In Memoriam of Dr. Dame Daphne Sheldrick

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Last Thursday, Willamette Intl Travel received the saddening news of the passing of Dr. Dame Daphne Sheldrick, founder of the David Sheldrick Wildlife Trust. As a longtime partner of Origins Safaris, Willamette Intl Travel has organized numerous trips to Kenya over the past few years, which often included a visit to the elephant orphanage program of this heart-warming and inspiring Wildlife Trust. Christina and John have also taken small groups out to Ithumba Camp, located in a remote area of Tsavo East National Park where the orphans are gradually released back into the Wild. All who have gone with them have said that this was a life-changing experience.

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Born in Kenya in 1934, Dr. Dame Sheldrick devoted her life to African wildlife. Together with her husband David, the founder warden of Tsavo East, she transformed Kenya’s largest national park into a safe haven for wild species, including the largest elephant population in the country. Upon David’s passing in 1977, Daphne founded The David Sheldrick Wildlife Trust, which for the past 40 years has been dedicated to the protection of elephants and rhinoceroses. During one of Christina’s very first visits to Sheldrick, she was thrilled to meet both Dame Daphne and her daughter Angela, who will carry on her mother’s amazing work. 

In memoriam, Angela has delivered the following words: 

What an example Daphne was to us all, and I feel blessed to have been able to call her my Mum because she was quite simply ‘one of a kind’. She was a national treasure and a conservation icon. Her legacy is immeasurable and her passing will reverberate far and wide because the difference she has made for conservation in Kenya is unparalleled.

She will be sorely missed, but never forgotten, and this is what Daphne drew the most comfort from in her final weeks; knowing that her memory and work would continue with the tiny steps of baby elephants for generations to come and that the work that she pioneered has been able to achieve so much for wildlife and wild places throughout Kenya. She died knowing that she will continue to make a difference each and every day upon a land that she held so dear to her heart through the work of The David Sheldrick Wildlife Trust, thanks to a dedicated team she leaves behind. Daphne was fortunate to live long enough to preside over mud baths at Ithumba with well over 100 orphans, ex-orphans and wild friends frolicking, and be able to say to herself, ‘but for I’. What a gift she leaves us all with, as she really is a shining example of the finest of humanity. Thank you all for your love and passion and support.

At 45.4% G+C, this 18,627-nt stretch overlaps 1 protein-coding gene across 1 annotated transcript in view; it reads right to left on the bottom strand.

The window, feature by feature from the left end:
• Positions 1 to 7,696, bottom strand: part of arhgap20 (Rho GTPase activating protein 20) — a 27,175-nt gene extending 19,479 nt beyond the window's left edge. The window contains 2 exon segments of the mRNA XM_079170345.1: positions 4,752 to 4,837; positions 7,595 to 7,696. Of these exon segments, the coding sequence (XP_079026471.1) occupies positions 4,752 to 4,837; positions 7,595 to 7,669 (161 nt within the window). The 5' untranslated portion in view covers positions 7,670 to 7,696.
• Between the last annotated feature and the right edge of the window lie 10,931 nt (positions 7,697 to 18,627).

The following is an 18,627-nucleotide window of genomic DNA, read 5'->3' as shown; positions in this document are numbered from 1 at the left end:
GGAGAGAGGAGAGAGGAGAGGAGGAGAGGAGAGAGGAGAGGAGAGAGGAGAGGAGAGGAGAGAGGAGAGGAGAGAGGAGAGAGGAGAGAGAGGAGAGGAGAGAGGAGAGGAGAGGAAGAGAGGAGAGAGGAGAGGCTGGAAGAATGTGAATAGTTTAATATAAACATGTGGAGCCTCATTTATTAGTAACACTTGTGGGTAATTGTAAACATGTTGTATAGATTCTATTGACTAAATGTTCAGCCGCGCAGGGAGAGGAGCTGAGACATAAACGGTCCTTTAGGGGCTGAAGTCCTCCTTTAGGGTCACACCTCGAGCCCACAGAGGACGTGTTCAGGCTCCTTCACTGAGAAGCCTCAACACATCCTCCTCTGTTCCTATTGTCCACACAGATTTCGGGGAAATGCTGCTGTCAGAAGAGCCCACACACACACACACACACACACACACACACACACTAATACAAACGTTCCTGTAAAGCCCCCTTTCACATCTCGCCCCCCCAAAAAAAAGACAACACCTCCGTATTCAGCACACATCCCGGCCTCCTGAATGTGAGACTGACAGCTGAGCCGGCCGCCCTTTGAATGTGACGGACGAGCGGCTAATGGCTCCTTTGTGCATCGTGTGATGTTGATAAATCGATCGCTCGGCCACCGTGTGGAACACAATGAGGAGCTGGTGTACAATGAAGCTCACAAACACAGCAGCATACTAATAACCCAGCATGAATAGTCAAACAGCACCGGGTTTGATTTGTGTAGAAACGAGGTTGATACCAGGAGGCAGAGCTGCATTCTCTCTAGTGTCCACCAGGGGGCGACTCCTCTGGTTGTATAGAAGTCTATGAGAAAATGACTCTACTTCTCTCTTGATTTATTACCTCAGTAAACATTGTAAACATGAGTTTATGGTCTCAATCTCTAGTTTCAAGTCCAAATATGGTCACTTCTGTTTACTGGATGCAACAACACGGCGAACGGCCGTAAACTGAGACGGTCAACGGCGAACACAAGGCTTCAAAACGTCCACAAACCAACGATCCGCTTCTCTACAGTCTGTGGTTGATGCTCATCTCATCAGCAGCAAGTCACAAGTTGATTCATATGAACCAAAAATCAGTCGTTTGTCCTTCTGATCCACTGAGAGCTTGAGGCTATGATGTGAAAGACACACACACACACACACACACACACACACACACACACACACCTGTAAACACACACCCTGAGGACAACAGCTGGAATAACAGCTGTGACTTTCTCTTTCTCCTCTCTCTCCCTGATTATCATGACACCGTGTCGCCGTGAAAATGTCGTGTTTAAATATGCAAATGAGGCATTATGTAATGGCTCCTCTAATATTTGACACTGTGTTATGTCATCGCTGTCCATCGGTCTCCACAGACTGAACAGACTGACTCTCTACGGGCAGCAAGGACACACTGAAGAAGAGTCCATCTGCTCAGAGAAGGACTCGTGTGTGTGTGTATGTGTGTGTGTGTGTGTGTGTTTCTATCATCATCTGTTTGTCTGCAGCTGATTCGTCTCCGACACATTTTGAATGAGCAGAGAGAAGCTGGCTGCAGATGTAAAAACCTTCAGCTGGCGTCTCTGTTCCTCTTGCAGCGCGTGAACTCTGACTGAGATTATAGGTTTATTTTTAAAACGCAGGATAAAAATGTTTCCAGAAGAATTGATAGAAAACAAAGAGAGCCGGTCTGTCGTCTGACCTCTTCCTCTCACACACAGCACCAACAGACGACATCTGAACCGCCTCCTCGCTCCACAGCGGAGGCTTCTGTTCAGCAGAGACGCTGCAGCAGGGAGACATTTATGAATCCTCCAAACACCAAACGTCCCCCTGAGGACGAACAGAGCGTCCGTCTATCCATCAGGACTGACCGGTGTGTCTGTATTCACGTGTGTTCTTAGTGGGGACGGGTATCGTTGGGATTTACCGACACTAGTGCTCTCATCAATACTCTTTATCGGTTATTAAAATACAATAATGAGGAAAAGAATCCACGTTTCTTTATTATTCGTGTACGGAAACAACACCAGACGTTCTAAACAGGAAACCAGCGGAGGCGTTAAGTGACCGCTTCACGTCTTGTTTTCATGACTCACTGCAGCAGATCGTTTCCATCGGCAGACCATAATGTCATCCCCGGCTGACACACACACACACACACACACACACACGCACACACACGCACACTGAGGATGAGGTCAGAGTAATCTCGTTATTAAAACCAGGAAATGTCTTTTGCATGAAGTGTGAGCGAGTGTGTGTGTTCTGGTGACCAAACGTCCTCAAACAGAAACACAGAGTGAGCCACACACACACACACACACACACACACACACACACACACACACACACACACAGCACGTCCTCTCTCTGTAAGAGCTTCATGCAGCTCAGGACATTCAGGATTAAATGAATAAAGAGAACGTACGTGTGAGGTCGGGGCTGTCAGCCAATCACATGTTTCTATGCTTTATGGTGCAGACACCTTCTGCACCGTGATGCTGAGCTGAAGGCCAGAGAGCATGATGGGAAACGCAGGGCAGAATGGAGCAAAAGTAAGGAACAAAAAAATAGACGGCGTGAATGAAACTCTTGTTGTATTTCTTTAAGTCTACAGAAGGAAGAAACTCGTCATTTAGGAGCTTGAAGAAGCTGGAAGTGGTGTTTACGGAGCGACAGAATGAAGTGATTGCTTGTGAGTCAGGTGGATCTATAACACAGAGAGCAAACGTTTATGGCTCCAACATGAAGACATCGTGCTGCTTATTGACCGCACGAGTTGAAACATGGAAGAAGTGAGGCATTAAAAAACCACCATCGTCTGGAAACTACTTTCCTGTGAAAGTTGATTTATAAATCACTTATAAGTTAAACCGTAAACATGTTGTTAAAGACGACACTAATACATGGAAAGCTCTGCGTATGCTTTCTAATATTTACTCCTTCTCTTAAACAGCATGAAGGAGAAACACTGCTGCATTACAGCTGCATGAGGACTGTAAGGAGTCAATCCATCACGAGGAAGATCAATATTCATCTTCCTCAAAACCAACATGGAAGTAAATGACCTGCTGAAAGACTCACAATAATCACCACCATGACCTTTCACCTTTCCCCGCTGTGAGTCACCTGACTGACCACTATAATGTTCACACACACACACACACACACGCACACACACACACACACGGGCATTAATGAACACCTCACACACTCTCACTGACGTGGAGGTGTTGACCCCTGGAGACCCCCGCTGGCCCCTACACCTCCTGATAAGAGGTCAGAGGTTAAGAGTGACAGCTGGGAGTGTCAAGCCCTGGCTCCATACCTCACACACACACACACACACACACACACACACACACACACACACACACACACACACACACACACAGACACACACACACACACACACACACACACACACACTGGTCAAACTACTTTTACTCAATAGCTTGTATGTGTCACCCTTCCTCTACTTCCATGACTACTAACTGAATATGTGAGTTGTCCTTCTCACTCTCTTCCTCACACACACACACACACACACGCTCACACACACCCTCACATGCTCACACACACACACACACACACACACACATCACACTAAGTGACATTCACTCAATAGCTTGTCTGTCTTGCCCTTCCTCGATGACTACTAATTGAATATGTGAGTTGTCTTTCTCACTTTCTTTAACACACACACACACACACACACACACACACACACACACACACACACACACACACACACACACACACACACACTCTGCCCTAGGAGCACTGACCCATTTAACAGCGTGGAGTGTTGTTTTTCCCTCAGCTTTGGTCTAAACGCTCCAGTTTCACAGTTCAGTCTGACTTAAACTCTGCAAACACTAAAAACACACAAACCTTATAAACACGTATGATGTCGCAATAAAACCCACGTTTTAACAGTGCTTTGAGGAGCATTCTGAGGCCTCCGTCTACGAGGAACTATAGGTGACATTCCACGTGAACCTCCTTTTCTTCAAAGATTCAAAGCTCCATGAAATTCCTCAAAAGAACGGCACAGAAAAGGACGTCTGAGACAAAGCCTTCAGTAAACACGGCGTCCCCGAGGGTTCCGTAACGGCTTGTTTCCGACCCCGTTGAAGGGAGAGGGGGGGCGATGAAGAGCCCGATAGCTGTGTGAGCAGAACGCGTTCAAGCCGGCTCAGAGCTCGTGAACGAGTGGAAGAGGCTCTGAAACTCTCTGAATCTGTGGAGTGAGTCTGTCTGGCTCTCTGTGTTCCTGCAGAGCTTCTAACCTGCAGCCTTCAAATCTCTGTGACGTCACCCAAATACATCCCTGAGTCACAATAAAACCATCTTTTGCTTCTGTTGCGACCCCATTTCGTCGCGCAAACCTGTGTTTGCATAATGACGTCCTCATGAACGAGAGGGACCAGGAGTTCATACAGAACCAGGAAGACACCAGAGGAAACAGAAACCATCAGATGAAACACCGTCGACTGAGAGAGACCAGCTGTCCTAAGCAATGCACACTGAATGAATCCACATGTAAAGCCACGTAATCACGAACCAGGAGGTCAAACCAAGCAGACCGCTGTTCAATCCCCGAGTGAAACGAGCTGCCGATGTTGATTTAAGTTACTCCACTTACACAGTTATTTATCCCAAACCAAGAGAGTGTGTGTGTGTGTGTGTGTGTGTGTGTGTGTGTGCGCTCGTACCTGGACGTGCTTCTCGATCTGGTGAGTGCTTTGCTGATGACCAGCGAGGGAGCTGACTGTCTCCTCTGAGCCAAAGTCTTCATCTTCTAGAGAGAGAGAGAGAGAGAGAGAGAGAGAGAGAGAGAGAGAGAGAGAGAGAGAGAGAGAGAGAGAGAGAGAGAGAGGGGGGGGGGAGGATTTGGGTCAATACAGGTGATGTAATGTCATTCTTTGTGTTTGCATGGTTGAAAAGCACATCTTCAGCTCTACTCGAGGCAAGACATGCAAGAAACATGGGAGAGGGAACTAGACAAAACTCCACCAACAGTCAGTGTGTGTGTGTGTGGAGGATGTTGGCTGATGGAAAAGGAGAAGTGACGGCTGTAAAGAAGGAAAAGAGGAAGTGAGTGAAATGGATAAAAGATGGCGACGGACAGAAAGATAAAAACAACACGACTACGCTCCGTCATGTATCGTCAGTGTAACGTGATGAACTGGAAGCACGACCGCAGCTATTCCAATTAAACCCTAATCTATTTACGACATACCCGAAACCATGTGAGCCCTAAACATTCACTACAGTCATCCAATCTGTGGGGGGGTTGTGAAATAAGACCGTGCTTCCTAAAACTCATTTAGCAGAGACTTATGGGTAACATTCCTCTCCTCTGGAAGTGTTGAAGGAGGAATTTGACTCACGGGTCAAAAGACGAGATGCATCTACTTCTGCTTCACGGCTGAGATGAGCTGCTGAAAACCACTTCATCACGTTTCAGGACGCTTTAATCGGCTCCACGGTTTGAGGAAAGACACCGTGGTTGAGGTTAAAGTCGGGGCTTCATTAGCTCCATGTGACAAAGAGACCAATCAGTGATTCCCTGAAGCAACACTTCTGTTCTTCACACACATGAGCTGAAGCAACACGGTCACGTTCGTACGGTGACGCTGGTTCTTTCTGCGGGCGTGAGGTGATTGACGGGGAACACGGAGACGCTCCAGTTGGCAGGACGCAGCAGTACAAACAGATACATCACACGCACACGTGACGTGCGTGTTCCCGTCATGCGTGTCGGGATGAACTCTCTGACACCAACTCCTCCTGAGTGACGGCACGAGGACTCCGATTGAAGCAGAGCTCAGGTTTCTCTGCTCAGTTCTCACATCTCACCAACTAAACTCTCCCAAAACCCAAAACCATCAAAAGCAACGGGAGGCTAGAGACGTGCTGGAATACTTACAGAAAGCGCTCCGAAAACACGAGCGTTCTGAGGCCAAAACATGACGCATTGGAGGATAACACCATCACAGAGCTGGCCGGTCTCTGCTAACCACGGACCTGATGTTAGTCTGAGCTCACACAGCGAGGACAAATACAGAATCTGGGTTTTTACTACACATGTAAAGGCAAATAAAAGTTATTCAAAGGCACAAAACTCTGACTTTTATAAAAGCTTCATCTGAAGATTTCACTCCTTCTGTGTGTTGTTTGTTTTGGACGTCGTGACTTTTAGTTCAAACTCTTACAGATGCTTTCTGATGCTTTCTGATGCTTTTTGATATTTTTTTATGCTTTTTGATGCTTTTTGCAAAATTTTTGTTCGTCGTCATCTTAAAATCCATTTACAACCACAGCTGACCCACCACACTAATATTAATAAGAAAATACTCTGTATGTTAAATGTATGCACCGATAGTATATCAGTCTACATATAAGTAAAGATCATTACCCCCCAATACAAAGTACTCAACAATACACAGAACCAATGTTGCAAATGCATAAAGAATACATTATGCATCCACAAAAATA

If you wish to make a donation to commemorate Daphne’s life and help The David Sheldrick Wildlife Trust continue to protect the wild lives she loved so much, the Trust has created the following link: 

DONATE 

Every dollar donated to the DSWT is put to good use, saving wild lives and keeping families together. Case in point: Last month, the DSWT/KWS Amboseli Mobile Veterinary Unit freed this tiny calf from a water hole. Racing nightfall they put the baby in their truck (with the pint-sized passenger trumpeting as loudly as he could) and set out to find his mum. The two were successfully reunited and walked off into the sunset together.

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For those who attended WIT’s 40th birthday last December, you may remember the beautiful painting of wild elephants at Ithumba Camp, a silent auction presented by Kenyan artist Edwin Selempo.  WIT collected and donated the proceedings of that sale to the David Sheldrick

Read more on our blog about the Wildlife Trust, Tsavo East National Park and the Ithumba Safari Camp (where Christina and John have stayed with many clients during their visit to Tsavo and the elephants): 

African Safari Elephants at Tsavo East National Park

A Closer Look: Ithumba Safari Camp in Kenya

An important note: To stay at either of the Ithumba Camps, you need to take over the entire camp, four tents at each of two camps. Guests must also arrange their own food and drinks and safari driver-guide. Click on the link above to learn more about Ithumba.

All Photos included in this post are courtesy of the David Sheldrick Wildlife Trust

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